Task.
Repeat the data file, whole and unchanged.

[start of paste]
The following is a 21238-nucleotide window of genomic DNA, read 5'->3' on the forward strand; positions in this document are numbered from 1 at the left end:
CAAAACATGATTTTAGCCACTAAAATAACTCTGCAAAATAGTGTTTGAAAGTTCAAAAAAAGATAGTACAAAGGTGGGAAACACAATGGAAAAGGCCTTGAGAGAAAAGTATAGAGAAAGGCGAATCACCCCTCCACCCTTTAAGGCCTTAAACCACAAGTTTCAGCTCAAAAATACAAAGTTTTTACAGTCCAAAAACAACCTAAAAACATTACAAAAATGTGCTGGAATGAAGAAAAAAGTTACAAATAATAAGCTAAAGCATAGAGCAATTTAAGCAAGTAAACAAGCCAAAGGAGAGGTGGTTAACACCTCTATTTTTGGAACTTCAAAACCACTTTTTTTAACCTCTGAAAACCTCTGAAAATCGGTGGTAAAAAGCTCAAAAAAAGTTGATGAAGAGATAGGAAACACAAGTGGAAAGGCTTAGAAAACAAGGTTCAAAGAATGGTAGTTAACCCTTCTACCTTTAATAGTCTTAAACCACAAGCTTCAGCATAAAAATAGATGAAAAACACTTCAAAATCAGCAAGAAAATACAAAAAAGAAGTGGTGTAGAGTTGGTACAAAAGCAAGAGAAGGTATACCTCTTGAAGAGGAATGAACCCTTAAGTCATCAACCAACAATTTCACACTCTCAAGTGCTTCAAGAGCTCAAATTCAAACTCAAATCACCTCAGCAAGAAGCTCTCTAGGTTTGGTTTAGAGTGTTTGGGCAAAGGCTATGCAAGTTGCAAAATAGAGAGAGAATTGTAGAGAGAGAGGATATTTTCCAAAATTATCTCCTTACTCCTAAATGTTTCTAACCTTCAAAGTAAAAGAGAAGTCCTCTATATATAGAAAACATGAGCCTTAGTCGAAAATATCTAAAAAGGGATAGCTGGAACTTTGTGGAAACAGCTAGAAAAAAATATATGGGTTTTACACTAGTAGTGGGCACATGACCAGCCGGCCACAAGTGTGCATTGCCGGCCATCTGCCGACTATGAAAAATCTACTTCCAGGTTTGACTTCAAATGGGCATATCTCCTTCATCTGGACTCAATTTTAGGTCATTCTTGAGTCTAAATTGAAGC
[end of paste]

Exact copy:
The following is a 21238-nucleotide window of genomic DNA, read 5'->3' on the forward strand; positions in this document are numbered from 1 at the left end:
CAAAACATGATTTTAGCCACTAAAATAACTCTGCAAAATAGTGTTTGAAAGTTCAAAAAAAGATAGTACAAAGGTGGGAAACACAATGGAAAAGGCCTTGAGAGAAAAGTATAGAGAAAGGCGAATCACCCCTCCACCCTTTAAGGCCTTAAACCACAAGTTTCAGCTCAAAAATACAAAGTTTTTACAGTCCAAAAACAACCTAAAAACATTACAAAAATGTGCTGGAATGAAGAAAAAAGTTACAAATAATAAGCTAAAGCATAGAGCAATTTAAGCAAGTAAACAAGCCAAAGGAGAGGTGGTTAACACCTCTATTTTTGGAACTTCAAAACCACTTTTTTTAACCTCTGAAAACCTCTGAAAATCGGTGGTAAAAAGCTCAAAAAAAGTTGATGAAGAGATAGGAAACACAAGTGGAAAGGCTTAGAAAACAAGGTTCAAAGAATGGTAGTTAACCCTTCTACCTTTAATAGTCTTAAACCACAAGCTTCAGCATAAAAATAGATGAAAAACACTTCAAAATCAGCAAGAAAATACAAAAAAGAAGTGGTGTAGAGTTGGTACAAAAGCAAGAGAAGGTATACCTCTTGAAGAGGAATGAACCCTTAAGTCATCAACCAACAATTTCACACTCTCAAGTGCTTCAAGAGCTCAAATTCAAACTCAAATCACCTCAGCAAGAAGCTCTCTAGGTTTGGTTTAGAGTGTTTGGGCAAAGGCTATGCAAGTTGCAAAATAGAGAGAGAATTGTAGAGAGAGAGGATATTTTCCAAAATTATCTCCTTACTCCTAAATGTTTCTAACCTTCAAAGTAAAAGAGAAGTCCTCTATATATAGAAAACATGAGCCTTAGTCGAAAATATCTAAAAAGGGATAGCTGGAACTTTGTGGAAACAGCTAGAAAAAAATATATGGGTTTTACACTAGTAGTGGGCACATGACCAGCCGGCCACAAGTGTGCATTGCCGGCCATCTGCCGACTATGAAAAATCTACTTCCAGGTTTGACTTCAAATGGGCATATCTCCTTCATCTGGACTCAATTTTAGGTCATTCTTGAGTCTAAATTGAAGC